Tips on Improving Your Credit Score
June 27, 2019 | Posted by: Sherry Corbitt
When you are shopping for a mortgage, there are many things that a lender will look at on your credit report other than what your credit score is. You don’t want to sabotage your chances of getting a mortgage. It’s never too late to start working on improving your credit report, but it’s always better to know ahead of time before you get to the point where your credit is bruised.
What are three of the biggest turn offs for mortgage lenders?
Delinquency is an unpaid debt on a credit card or loan or even a car payment. It can be any bill that you did not pay. Mortgage lenders don’t like to see delinquencies on your credit report because it tells them that you are less likely to make your payments.
On your credit report, you’ll find a list of every current and passed bill or revolving line of credit. Each of these bills are assigned a rating by the credit grantor. See an example below:
So, for instance, an R stands for revolving credit, whereas an M is for your mortgage, L for lease, I for installment, O for open credit, or C for line of credit. There is also an accompanying number. These numbers correspond with the manner of payment. If you always pay your bill on time, you will get a 1. If you never paid anything and it was placed into collections, you’d receive a 9.
Other numbers you might find:
0 - Too new to rate; approved but not used.
1 - Pays (or paid) within 30 days of payment due date or not over one payment past due.
2 - Pays (or paid) in more than 30 days from payment due date, but not more than 60 days, or not more than two payments past due.
3 - Pays (or paid) in more than 60 days from payment due date, but not more than 90 days, or not more than three payments past due.
4 - Pays (or paid) in more than 90 days from payment due date, but not more than 120 days, or four payments past due.
5 - Account is at least 120 days overdue but is not yet rated “9.“
7 - Making regular payments under a consolidation order or similar arrangement.
8 - Repossession (voluntary or involuntary return of merchandise).
9 - Bad debt; placed for collection; skip.
Once you have a late payment on your bill, it remains on your credit report for up to seven years from the original delinquency date (the date of the missed payment). Even if you pay the past-due balance, it will remain on your credit report for the entire seven years. This is true also for any bills that went into collections. Bankruptcies, however, can stay seven to ten years.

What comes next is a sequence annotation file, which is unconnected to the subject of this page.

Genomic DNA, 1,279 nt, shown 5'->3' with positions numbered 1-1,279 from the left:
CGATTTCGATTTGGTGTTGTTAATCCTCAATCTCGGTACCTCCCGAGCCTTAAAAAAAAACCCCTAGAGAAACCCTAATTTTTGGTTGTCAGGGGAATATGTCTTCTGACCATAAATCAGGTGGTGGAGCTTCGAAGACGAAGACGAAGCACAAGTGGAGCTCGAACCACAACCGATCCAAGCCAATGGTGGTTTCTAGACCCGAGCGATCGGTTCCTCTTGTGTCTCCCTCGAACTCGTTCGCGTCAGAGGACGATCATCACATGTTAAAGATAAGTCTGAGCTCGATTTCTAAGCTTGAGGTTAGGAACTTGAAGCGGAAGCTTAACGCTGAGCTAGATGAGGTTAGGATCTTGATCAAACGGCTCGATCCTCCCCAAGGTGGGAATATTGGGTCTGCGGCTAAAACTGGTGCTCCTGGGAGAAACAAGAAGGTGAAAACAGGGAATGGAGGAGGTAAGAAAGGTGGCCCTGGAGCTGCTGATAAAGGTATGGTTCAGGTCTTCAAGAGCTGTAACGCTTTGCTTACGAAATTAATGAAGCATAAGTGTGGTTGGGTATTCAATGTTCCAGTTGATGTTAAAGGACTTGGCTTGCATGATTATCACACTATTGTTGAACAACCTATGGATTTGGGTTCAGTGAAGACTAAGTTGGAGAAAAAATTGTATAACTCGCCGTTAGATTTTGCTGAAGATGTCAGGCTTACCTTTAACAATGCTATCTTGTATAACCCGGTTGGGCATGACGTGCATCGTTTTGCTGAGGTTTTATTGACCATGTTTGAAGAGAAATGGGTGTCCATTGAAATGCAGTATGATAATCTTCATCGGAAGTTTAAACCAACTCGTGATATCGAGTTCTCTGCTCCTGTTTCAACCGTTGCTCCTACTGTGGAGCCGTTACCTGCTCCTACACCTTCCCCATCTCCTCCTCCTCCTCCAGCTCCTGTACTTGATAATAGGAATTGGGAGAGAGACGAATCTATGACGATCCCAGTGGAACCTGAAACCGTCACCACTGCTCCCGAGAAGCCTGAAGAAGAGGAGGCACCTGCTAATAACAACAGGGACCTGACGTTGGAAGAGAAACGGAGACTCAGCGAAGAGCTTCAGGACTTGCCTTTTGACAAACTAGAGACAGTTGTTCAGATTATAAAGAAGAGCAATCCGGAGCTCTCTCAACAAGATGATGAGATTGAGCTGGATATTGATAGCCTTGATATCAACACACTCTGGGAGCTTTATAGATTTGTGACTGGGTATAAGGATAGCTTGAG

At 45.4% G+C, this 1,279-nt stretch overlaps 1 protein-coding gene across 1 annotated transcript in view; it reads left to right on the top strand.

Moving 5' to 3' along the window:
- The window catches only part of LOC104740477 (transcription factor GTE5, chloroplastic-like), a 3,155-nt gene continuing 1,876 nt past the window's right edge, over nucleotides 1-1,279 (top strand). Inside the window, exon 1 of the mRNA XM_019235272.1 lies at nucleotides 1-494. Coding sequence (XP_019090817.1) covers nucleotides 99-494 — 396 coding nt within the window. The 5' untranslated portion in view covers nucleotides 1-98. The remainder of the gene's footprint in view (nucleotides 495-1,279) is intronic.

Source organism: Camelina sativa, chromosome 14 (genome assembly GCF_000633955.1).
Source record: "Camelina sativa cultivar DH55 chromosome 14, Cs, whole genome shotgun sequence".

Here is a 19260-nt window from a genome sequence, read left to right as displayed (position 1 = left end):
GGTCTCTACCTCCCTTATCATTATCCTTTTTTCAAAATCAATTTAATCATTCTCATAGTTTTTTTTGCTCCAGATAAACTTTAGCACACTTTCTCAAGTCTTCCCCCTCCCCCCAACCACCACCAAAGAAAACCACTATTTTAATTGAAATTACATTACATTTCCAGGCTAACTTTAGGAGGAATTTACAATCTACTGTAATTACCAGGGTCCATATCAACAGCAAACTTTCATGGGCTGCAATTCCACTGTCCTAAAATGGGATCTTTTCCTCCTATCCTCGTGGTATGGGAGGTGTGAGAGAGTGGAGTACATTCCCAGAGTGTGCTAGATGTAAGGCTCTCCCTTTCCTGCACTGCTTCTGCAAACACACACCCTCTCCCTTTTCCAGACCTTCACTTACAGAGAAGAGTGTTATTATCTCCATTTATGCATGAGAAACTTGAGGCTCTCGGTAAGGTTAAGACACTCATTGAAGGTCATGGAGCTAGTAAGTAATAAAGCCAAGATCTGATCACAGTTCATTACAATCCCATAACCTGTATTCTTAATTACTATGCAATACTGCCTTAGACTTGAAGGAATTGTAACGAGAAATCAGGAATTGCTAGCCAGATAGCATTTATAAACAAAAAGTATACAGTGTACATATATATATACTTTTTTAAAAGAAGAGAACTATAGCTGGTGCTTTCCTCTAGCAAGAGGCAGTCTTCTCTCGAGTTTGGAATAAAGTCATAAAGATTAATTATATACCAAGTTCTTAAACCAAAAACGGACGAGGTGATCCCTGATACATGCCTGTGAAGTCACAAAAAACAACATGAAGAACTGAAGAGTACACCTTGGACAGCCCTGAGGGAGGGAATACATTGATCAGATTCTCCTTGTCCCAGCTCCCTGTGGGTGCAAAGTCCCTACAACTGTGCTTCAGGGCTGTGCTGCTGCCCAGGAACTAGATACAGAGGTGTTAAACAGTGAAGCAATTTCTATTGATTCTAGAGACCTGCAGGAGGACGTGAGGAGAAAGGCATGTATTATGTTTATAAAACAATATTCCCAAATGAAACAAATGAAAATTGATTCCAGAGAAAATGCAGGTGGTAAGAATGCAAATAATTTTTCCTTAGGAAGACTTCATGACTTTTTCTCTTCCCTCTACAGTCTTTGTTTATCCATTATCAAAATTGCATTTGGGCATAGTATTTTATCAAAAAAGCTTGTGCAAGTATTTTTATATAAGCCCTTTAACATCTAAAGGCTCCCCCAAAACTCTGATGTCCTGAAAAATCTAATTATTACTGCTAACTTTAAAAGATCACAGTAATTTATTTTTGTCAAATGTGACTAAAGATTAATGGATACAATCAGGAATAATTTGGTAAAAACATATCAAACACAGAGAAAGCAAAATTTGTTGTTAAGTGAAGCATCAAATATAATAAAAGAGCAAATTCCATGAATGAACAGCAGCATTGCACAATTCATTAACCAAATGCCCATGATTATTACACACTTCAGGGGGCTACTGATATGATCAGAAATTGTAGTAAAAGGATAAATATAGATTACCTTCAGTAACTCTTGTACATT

So how can you prevent delinquency from happening on your credit report? Most creditors won’t report a missed payment until you’re two months late. Once they do, your credit score can drop by up to a hundred points. The easiest way to improve your score is to pay your bills on time.
Credit payment history takes up 35% of your credit score. This is why it’s so important to make your payments on time. Once your bill is marked as late on your credit report, your credit score will drop.
If you are having a difficult time paying your bill, contact your creditor. Sometimes, they will help work out an installment plan with you until the debit is paid off.
- Too Many Inquiries:
Lenders don’t like to see a lot of inquiries on your credit report. This is a red flag to them because it gives them the impression that you could be in financial trouble. A credit inquiry happens when you apply for a new credit card, apartment, car loan, etc. Each of these inquiries can do what is called a hard hit that can negatively affect your score. These inquiries can last up to 2 years.
If you’re shopping around for a car, for example, each time a dealership makes an inquiry, it is hitting your credit score. Tip: when you do multiple viewings, such as when you are car shopping, make sure that they are all within a certain time period. Bureaus usually look at the types of credit lines you’re applying for and the size of your loan. You can rate shop without being negatively affected by multiple inquiries if you do your shopping within 14 to 30 days.
- High Utilization:
Another thing to watch out for is your utilization. If a lender sees a large balance on your available credit, it shows that you are living on your credit and aren’t necessarily able to pay off your debt. You should be keeping your utilization rate below 30% and trying to make your payments every month or in full.
Bottom line? Know your credit score and monitor it. It is always better to be pro-active than to find out too late that your credit report is scaring off lenders. It’s easier to fix things before they become a mess. If you feel like something is not being recorded correctly on the credit report, you should call your creditors and Equifax to get it sorted out.